Ernesto is one of many FARC guerrillas who dream about a better country worth fighting for, but this time without a weapon. After 52 years of armed conflict, the FARC guerrillas are about to hand over their arms in exchange for social changes and political participation.
However, as Ernesto is taking his first steps towards politics and normal life, the much-celebrated peace agreement throws Colombia into chaos. Many Colombians want to rescue the country from the FARC terrorists, among them a passionate right-wing politician and a descendant of Spanish conquistadors. Meanwhile, the farmers cultivating coca could escape poverty, but only if the peace agreement is respected.
While Colombia faces a crucial opportunity for change, Ernesto and the polarized society around him are driven into a situation in which everyone fears for the future and their own survival. Many think the war is senseless, but can find a justification for it and are willing to take justice into their own hands if necessary — even at the cost of peace.
What happens to a fragile peace in an unequal country if doing the ‘wrong’ thing may easily be justified as the only means of struggle? Colombia in My Arms is an intimate, strong and sincere portrait of people at the extremes of Colombian society depicting controversial dreams about how to achieve a better society to live in. Through the situation of one country, this documentary reflects the human condition on a universal level.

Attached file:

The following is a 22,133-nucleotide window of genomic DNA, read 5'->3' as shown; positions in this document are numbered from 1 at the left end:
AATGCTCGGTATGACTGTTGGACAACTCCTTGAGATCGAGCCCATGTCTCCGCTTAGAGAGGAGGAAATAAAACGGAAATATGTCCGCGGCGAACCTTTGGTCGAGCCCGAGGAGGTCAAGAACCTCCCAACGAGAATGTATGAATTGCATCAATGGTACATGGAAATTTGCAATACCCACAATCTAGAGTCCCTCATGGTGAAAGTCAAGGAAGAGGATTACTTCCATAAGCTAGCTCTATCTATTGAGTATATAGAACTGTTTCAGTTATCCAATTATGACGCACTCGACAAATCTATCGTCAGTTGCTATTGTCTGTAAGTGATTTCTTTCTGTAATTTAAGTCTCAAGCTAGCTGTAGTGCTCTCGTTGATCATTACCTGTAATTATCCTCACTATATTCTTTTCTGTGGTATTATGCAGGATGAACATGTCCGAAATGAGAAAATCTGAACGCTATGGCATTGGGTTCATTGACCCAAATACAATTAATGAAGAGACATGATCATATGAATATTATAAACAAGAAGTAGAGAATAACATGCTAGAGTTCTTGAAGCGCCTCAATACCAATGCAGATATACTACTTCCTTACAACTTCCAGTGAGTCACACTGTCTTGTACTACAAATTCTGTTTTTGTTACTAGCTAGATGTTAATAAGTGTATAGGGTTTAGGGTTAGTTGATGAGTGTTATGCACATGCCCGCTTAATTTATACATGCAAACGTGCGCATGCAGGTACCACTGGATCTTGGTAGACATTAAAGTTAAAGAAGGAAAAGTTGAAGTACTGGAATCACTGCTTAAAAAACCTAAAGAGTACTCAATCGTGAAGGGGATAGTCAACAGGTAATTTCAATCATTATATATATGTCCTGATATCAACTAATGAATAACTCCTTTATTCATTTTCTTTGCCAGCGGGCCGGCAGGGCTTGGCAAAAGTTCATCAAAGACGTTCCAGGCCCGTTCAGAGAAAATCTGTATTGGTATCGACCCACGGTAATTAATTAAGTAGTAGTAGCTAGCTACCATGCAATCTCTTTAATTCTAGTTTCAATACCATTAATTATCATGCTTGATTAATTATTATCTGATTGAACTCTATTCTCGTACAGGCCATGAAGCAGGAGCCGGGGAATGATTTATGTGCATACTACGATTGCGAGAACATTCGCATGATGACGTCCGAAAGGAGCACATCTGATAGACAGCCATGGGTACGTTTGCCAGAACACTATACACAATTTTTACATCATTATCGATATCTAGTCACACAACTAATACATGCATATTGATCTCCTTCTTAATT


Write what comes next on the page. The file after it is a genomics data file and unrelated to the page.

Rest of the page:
“An impressive documentary film far from reportage style, a wide angled visual interpretation, a drama with strong characters. The filmmakers have succeeded in creating a drama as good as any fiction.”
“Colombia in My Arms is an important documentary on the current panorama of Colombian society. The filmmakers go straight to the point.”
“The filmmakers manage to structure a fluid and aesthetic narrative where the words say as much as the music and the images. There are clear subtexts in this documentary and that is one of its greatest merits. The characters are treated with respect, but without condescension, and the directors deftly avoid pamphletism and political activism by presenting the different sides of the coin.”
“Eloquent and sensitive. Dreamlike quality interrupted by occasional bursts of violence. Balanced glimpse into the consequences of Colombian’s much-heralded peace accord.”
“Another value of the work is the cinematographic one. Colombia in My Arms is a work where the editing has a significant role, a captivating soundtrack, an agile surprising narrative.””
★★★★★★★★ 8.5 / 10
★★★★★★★★★ 9 / 10
Although we have both lived in Colombia and South America for years, we have never thought to make a film about the Colombian conflict. Initially, as foreigners, we didn’t have a personal connection to this immense topic. However, because of our personal backgrounds in Latin America we happened to be in Colombia around the time of the peace agreement being signed between the FARC guerrillas and the Colombian Government.
The country seemed to be breathing a hope — maybe for the first time in its recent history. Suddenly, we were offered an opportunity to film in a guerrilla camp, which became possible due to this historic event. Taking this chance would lead to us to work in Colombia for a year and half, on an extensive film related to the conflict.
The original idea was to make a beautiful and calm poetic documentary about peace, reflecting the capacity of human beings to coexist and share a country after decades of armed conflict. However, soon the atmosphere in Colombia both in the rural areas and cities started to intensify. There was a clear opposition to the peace accord and you could see actions taking place that were anything but peaceful.